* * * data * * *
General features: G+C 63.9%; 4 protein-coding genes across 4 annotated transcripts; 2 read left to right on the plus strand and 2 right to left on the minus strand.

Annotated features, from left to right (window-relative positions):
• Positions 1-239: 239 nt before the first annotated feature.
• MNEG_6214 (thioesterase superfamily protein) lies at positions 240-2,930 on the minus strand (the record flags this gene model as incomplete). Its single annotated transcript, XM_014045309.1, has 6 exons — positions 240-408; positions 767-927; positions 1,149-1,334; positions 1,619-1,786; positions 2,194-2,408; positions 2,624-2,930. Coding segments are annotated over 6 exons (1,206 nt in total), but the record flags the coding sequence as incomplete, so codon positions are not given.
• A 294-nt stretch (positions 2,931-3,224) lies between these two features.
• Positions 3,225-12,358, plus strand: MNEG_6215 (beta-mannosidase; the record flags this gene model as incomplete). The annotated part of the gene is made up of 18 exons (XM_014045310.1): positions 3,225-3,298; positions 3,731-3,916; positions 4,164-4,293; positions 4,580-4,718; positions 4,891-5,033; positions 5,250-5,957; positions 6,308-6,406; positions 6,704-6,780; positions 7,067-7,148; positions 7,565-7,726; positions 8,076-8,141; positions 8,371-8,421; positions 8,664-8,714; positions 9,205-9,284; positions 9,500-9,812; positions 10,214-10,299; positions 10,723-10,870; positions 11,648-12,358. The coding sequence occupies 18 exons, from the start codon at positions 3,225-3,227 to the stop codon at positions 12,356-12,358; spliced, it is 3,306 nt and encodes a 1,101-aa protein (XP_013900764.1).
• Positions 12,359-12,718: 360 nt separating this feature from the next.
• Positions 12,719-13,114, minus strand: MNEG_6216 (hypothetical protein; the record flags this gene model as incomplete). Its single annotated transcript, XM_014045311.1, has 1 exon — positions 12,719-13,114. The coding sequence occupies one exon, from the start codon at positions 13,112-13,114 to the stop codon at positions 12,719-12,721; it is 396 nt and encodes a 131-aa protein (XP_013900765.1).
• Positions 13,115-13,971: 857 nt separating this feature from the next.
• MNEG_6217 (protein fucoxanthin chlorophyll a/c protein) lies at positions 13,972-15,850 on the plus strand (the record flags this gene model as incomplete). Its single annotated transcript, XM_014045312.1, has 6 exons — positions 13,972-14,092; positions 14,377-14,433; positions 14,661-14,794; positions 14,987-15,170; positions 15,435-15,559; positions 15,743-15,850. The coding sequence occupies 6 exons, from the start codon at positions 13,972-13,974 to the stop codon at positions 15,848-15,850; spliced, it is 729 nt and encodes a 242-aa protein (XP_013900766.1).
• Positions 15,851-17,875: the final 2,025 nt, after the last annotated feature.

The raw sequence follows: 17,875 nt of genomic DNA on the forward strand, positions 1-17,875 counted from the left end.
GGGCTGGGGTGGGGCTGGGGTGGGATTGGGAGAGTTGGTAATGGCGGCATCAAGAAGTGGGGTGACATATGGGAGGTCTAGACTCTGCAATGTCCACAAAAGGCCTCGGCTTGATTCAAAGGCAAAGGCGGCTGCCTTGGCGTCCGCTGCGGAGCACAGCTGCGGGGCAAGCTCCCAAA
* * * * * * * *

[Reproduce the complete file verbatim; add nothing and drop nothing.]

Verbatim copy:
General features: G+C 63.9%; 4 protein-coding genes across 4 annotated transcripts; 2 read left to right on the plus strand and 2 right to left on the minus strand.

Annotated features, from left to right (window-relative positions):
• Positions 1-239: 239 nt before the first annotated feature.
• MNEG_6214 (thioesterase superfamily protein) lies at positions 240-2,930 on the minus strand (the record flags this gene model as incomplete). Its single annotated transcript, XM_014045309.1, has 6 exons — positions 240-408; positions 767-927; positions 1,149-1,334; positions 1,619-1,786; positions 2,194-2,408; positions 2,624-2,930. Coding segments are annotated over 6 exons (1,206 nt in total), but the record flags the coding sequence as incomplete, so codon positions are not given.
• A 294-nt stretch (positions 2,931-3,224) lies between these two features.
• Positions 3,225-12,358, plus strand: MNEG_6215 (beta-mannosidase; the record flags this gene model as incomplete). The annotated part of the gene is made up of 18 exons (XM_014045310.1): positions 3,225-3,298; positions 3,731-3,916; positions 4,164-4,293; positions 4,580-4,718; positions 4,891-5,033; positions 5,250-5,957; positions 6,308-6,406; positions 6,704-6,780; positions 7,067-7,148; positions 7,565-7,726; positions 8,076-8,141; positions 8,371-8,421; positions 8,664-8,714; positions 9,205-9,284; positions 9,500-9,812; positions 10,214-10,299; positions 10,723-10,870; positions 11,648-12,358. The coding sequence occupies 18 exons, from the start codon at positions 3,225-3,227 to the stop codon at positions 12,356-12,358; spliced, it is 3,306 nt and encodes a 1,101-aa protein (XP_013900764.1).
• Positions 12,359-12,718: 360 nt separating this feature from the next.
• Positions 12,719-13,114, minus strand: MNEG_6216 (hypothetical protein; the record flags this gene model as incomplete). Its single annotated transcript, XM_014045311.1, has 1 exon — positions 12,719-13,114. The coding sequence occupies one exon, from the start codon at positions 13,112-13,114 to the stop codon at positions 12,719-12,721; it is 396 nt and encodes a 131-aa protein (XP_013900765.1).
• Positions 13,115-13,971: 857 nt separating this feature from the next.
• MNEG_6217 (protein fucoxanthin chlorophyll a/c protein) lies at positions 13,972-15,850 on the plus strand (the record flags this gene model as incomplete). Its single annotated transcript, XM_014045312.1, has 6 exons — positions 13,972-14,092; positions 14,377-14,433; positions 14,661-14,794; positions 14,987-15,170; positions 15,435-15,559; positions 15,743-15,850. The coding sequence occupies 6 exons, from the start codon at positions 13,972-13,974 to the stop codon at positions 15,848-15,850; spliced, it is 729 nt and encodes a 242-aa protein (XP_013900766.1).
• Positions 15,851-17,875: the final 2,025 nt, after the last annotated feature.

The raw sequence follows: 17,875 nt of genomic DNA on the forward strand, positions 1-17,875 counted from the left end.
GGGCTGGGGTGGGGCTGGGGTGGGATTGGGAGAGTTGGTAATGGCGGCATCAAGAAGTGGGGTGACATATGGGAGGTCTAGACTCTGCAATGTCCACAAAAGGCCTCGGCTTGATTCAAAGGCAAAGGCGGCTGCCTTGGCGTCCGCTGCGGAGCACAGCTGCGGGGCAAGCTCCCAAA